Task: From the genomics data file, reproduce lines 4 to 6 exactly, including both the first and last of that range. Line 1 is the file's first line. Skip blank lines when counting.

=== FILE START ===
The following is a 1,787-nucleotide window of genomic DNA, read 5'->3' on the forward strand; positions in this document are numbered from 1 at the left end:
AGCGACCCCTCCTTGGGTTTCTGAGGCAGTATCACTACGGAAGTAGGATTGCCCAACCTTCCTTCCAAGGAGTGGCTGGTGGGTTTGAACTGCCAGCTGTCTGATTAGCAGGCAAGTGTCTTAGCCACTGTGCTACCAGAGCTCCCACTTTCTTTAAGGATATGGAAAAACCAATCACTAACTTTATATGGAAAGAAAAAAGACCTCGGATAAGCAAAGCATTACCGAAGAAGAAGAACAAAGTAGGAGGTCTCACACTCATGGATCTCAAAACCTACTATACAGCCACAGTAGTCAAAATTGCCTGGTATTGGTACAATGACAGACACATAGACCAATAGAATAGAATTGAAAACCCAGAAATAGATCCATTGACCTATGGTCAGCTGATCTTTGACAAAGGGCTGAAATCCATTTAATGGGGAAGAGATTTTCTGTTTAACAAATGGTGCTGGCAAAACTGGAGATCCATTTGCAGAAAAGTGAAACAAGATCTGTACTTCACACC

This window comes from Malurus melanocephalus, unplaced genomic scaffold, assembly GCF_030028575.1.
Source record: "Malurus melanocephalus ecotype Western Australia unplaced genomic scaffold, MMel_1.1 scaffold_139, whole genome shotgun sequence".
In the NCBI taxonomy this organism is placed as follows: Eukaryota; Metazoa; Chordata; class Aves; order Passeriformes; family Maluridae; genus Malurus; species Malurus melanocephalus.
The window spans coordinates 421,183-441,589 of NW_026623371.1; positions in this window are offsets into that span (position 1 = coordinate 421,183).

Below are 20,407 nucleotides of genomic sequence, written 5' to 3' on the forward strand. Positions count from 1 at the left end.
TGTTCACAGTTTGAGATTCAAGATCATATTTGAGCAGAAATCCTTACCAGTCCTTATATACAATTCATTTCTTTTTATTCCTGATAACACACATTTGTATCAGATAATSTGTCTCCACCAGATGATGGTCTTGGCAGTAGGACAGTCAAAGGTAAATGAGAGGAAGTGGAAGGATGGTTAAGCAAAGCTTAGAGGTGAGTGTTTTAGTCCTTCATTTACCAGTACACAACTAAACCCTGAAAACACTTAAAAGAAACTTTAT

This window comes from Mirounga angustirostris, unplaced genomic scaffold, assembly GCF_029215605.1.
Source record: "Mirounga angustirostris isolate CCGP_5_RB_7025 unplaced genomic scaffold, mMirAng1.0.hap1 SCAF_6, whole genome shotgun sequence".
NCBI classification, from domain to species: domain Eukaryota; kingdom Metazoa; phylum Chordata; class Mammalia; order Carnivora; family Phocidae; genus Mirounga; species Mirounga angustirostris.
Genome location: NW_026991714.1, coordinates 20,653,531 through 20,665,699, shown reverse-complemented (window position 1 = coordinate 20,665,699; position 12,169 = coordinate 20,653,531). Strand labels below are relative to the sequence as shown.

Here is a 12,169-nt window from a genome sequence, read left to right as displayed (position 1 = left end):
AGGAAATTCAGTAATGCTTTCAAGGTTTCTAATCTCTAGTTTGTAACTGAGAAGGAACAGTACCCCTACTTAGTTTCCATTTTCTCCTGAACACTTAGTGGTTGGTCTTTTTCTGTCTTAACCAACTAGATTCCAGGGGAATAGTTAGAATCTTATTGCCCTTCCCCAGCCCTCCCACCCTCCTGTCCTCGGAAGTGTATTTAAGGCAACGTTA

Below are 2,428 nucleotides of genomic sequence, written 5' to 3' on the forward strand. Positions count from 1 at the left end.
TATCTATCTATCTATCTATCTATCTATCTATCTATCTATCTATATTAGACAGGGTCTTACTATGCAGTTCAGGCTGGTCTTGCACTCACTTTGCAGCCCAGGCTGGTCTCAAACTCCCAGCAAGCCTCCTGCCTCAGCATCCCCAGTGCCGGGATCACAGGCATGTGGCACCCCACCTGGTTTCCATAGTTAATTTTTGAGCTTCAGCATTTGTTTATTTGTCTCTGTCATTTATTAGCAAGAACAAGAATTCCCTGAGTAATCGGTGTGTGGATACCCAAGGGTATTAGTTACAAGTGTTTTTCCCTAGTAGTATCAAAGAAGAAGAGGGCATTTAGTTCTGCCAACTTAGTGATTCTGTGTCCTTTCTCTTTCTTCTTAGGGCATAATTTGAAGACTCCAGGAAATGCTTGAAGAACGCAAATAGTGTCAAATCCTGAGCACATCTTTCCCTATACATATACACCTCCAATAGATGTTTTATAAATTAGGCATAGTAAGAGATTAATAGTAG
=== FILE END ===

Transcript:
Source record: "Malurus melanocephalus ecotype Western Australia unplaced genomic scaffold, MMel_1.1 scaffold_139, whole genome shotgun sequence".
In the NCBI taxonomy this organism is placed as follows: Eukaryota; Metazoa; Chordata; class Aves; order Passeriformes; family Maluridae; genus Malurus; species Malurus melanocephalus.
The window spans coordinates 421,183-441,589 of NW_026623371.1; positions in this window are offsets into that span (position 1 = coordinate 421,183).